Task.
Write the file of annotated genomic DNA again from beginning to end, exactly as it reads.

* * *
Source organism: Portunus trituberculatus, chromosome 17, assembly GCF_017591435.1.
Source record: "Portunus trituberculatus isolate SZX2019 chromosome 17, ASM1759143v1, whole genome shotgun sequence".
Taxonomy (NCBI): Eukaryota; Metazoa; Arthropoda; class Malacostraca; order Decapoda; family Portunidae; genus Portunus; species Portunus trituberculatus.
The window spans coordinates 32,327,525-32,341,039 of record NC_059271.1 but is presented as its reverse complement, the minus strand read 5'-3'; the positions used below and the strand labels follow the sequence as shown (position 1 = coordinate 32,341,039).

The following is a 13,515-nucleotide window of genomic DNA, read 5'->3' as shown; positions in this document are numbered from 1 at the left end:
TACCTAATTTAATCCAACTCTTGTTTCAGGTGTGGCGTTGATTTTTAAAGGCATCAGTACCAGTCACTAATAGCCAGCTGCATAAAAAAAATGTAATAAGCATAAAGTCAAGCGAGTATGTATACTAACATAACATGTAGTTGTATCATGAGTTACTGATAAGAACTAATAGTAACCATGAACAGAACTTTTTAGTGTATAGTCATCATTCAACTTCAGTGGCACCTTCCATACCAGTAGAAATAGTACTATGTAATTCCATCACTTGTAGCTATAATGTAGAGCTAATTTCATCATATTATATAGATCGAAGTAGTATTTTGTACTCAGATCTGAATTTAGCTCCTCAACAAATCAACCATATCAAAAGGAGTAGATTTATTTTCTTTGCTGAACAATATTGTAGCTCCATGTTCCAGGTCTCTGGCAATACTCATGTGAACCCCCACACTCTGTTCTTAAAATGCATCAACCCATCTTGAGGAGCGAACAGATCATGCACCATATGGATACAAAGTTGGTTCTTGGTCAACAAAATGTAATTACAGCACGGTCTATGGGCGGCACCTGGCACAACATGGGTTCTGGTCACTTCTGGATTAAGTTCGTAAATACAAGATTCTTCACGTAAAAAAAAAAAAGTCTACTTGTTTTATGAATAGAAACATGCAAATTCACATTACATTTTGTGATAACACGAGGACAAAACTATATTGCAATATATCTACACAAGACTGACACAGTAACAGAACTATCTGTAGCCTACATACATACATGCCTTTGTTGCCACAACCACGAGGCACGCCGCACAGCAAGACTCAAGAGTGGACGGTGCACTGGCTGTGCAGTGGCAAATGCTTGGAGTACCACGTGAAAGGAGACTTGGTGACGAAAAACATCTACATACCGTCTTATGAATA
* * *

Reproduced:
Source organism: Portunus trituberculatus, chromosome 17, assembly GCF_017591435.1.
Source record: "Portunus trituberculatus isolate SZX2019 chromosome 17, ASM1759143v1, whole genome shotgun sequence".
Taxonomy (NCBI): Eukaryota; Metazoa; Arthropoda; class Malacostraca; order Decapoda; family Portunidae; genus Portunus; species Portunus trituberculatus.
The window spans coordinates 32,327,525-32,341,039 of record NC_059271.1 but is presented as its reverse complement, the minus strand read 5'-3'; the positions used below and the strand labels follow the sequence as shown (position 1 = coordinate 32,341,039).

The following is a 13,515-nucleotide window of genomic DNA, read 5'->3' as shown; positions in this document are numbered from 1 at the left end:
TACCTAATTTAATCCAACTCTTGTTTCAGGTGTGGCGTTGATTTTTAAAGGCATCAGTACCAGTCACTAATAGCCAGCTGCATAAAAAAAATGTAATAAGCATAAAGTCAAGCGAGTATGTATACTAACATAACATGTAGTTGTATCATGAGTTACTGATAAGAACTAATAGTAACCATGAACAGAACTTTTTAGTGTATAGTCATCATTCAACTTCAGTGGCACCTTCCATACCAGTAGAAATAGTACTATGTAATTCCATCACTTGTAGCTATAATGTAGAGCTAATTTCATCATATTATATAGATCGAAGTAGTATTTTGTACTCAGATCTGAATTTAGCTCCTCAACAAATCAACCATATCAAAAGGAGTAGATTTATTTTCTTTGCTGAACAATATTGTAGCTCCATGTTCCAGGTCTCTGGCAATACTCATGTGAACCCCCACACTCTGTTCTTAAAATGCATCAACCCATCTTGAGGAGCGAACAGATCATGCACCATATGGATACAAAGTTGGTTCTTGGTCAACAAAATGTAATTACAGCACGGTCTATGGGCGGCACCTGGCACAACATGGGTTCTGGTCACTTCTGGATTAAGTTCGTAAATACAAGATTCTTCACGTAAAAAAAAAAAAGTCTACTTGTTTTATGAATAGAAACATGCAAATTCACATTACATTTTGTGATAACACGAGGACAAAACTATATTGCAATATATCTACACAAGACTGACACAGTAACAGAACTATCTGTAGCCTACATACATACATGCCTTTGTTGCCACAACCACGAGGCACGCCGCACAGCAAGACTCAAGAGTGGACGGTGCACTGGCTGTGCAGTGGCAAATGCTTGGAGTACCACGTGAAAGGAGACTTGGTGACGAAAAACATCTACATACCGTCTTATGAATA